Limits on improving yield and other critical traits in maize likely are due to rare harmful mutations genetically linked to a beneficial gene combination that were selected for during domestication and breeding, according to a study published in the journal Nature.
These so-called deleterious genetic mutations result from errors in the DNA that occur randomly every generation and accumulate from ancient mutations right up through the breeding of today’s best varieties. The same problem is likely to be true not only in maize but in all crops.
“The next generation of enhanced varieties is likely to come by fixing these kinds of rare mutations, which could lead to improved crop yields, more efficient high-performing plants and being able to grow crops on less acreage,” said Karl Kremling, lead author of the paper.
Kremling is a graduate student of geneticist Edward Buckler with the Agricultural Research Service’s (ARS) Plant, Soil and Nutrition Research Laboratory in Ithaca, New York. Buckler is the paper’s senior author and an adjunct professor of plant breeding and genetics at Cornell University.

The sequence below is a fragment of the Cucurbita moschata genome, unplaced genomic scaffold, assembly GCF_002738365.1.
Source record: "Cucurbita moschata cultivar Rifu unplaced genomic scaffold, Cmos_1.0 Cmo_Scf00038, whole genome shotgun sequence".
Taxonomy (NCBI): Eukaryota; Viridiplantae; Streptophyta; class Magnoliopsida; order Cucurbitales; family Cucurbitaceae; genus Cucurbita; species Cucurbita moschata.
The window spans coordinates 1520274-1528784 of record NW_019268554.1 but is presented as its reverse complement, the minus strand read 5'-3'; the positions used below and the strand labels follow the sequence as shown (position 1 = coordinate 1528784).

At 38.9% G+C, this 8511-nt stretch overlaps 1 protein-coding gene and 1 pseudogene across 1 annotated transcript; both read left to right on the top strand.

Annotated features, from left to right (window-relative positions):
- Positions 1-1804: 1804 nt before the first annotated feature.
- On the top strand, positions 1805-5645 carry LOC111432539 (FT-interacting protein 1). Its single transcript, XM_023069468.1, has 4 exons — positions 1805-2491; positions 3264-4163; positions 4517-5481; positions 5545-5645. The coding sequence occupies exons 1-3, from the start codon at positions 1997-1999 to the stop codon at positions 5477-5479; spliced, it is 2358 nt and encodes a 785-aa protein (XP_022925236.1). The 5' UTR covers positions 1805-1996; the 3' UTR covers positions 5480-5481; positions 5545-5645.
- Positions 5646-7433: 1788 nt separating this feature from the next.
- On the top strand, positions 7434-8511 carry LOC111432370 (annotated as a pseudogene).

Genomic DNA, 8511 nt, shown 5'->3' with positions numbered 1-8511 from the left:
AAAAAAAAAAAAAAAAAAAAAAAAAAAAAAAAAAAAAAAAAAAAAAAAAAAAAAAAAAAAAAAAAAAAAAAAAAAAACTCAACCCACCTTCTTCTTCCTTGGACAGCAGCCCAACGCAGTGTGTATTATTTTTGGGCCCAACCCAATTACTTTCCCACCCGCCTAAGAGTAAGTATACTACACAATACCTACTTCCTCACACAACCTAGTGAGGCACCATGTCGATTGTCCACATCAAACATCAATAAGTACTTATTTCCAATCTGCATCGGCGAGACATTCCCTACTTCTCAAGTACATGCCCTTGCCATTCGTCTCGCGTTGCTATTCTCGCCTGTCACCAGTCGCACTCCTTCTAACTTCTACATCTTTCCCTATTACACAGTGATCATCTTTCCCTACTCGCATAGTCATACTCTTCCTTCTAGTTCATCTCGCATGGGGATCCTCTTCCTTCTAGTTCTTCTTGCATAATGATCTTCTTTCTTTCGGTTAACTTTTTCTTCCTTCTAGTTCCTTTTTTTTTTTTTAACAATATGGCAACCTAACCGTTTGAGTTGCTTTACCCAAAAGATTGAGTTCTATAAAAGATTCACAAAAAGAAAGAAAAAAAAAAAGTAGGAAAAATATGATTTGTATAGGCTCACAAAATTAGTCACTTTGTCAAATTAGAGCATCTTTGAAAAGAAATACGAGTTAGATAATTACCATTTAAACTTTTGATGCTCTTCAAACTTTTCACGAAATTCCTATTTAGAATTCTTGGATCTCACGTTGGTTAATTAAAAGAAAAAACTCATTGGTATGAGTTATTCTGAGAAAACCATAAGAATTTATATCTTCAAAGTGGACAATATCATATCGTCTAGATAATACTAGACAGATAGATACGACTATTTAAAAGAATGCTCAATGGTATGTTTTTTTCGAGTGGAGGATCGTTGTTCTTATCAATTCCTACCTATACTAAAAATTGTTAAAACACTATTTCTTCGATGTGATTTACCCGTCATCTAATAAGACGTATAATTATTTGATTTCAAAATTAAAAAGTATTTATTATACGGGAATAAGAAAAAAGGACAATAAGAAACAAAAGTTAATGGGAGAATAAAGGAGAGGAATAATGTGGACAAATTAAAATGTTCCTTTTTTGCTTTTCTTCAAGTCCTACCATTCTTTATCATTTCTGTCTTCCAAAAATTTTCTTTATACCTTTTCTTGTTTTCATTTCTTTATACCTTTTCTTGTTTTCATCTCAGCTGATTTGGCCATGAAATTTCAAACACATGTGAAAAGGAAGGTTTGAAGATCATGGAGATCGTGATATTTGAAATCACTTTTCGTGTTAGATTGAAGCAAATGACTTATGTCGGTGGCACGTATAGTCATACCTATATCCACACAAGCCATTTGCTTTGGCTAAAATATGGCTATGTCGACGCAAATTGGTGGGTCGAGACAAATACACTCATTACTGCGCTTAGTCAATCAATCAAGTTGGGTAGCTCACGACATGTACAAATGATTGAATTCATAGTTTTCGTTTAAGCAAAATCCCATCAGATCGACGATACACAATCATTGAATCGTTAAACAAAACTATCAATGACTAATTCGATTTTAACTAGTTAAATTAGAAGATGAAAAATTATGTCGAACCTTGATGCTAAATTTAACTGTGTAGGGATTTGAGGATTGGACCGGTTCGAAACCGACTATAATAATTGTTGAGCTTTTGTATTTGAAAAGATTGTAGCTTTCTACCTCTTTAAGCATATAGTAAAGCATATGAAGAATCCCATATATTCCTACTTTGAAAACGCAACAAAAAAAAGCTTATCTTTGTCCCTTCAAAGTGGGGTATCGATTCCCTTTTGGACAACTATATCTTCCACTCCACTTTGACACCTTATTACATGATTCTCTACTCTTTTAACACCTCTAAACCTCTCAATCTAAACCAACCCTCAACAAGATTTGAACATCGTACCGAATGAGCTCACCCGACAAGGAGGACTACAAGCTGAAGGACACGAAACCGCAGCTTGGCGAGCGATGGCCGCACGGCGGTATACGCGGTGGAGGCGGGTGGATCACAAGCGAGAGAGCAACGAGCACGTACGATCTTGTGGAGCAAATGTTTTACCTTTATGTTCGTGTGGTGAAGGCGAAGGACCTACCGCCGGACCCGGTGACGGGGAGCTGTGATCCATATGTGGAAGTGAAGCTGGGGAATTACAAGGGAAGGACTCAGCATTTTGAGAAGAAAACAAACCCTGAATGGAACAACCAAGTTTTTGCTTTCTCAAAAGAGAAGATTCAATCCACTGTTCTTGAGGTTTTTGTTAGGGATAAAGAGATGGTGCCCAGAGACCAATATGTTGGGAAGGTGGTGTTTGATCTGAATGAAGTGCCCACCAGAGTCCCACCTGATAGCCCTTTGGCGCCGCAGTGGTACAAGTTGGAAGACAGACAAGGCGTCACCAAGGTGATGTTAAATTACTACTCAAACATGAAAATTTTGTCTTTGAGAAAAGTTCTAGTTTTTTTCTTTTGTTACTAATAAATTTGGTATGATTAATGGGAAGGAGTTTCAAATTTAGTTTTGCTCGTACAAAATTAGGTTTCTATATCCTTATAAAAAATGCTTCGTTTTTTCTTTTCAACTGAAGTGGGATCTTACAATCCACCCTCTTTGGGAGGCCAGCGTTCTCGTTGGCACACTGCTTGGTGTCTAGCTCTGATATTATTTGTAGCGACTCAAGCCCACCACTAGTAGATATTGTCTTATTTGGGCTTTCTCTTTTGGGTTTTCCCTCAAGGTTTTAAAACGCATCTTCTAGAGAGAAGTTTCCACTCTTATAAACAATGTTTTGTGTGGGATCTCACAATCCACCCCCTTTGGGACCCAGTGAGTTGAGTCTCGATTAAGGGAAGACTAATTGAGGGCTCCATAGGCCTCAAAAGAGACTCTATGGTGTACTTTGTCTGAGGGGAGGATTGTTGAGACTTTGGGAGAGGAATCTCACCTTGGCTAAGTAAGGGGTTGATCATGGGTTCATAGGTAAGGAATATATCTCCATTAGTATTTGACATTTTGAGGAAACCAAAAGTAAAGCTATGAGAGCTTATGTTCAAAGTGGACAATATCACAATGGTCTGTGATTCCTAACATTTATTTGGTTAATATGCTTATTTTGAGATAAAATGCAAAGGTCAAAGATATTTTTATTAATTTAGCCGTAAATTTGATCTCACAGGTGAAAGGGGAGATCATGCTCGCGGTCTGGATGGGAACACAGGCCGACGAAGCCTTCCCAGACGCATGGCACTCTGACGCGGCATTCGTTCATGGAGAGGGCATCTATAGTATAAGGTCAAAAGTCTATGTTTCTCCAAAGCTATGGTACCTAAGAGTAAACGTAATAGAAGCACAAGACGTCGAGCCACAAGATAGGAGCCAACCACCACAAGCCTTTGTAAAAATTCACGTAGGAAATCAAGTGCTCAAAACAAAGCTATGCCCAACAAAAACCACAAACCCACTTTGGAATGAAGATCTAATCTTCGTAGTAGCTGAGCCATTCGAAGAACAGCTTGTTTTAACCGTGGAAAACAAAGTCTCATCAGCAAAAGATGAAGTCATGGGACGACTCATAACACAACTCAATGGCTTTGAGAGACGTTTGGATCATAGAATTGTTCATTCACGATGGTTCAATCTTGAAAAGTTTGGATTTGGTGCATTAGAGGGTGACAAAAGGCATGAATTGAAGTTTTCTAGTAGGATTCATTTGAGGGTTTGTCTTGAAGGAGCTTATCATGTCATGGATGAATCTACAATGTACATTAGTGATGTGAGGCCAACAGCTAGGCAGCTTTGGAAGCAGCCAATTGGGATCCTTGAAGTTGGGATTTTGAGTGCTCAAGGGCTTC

To evaluate the impact of deleterious mutations, the researchers created one of the largest public data sets of gene expression in plants. Deleterious mutations can lead to gene expression that is too high or too low, causing subpar performance. In humans, like plants, deleterious mutations, including those that dysregulate expression (suboptimal gene expression), can lead to subpar performance and diseases.
The data set includes nearly 300 lines of maize varieties and nearly 80 million observations of gene expression. With it, breeders will be able to link a phenotype—an observable or physically expressed trait—to differences in gene expression. Even subtle correlations between a phenotype and gene expression can be teased out for many physiological, disease or nutritional trait with this database.
In this study, the data set allowed the researchers to link deleterious mutations in maize to certain abnormal phenotypes. They also showed that some of these rare mutations were made more abundant during the process of domestication and adaptation to U.S. environments.
“We were able to show that a substantial portion of the variation in productivity in maize is coming from dysregulation,” said Buckler. “The data set is a community resource that will allow maize and other crop researchers to address numerous questions,” he added.
The study was funded by the ARS, the National Science Foundation, Cornell University’s Plant Breeding and Genetics Section, and the Taiwanese Ministry of Science and Technology.
By Kim Kaplan, USDA Agricultural Research Service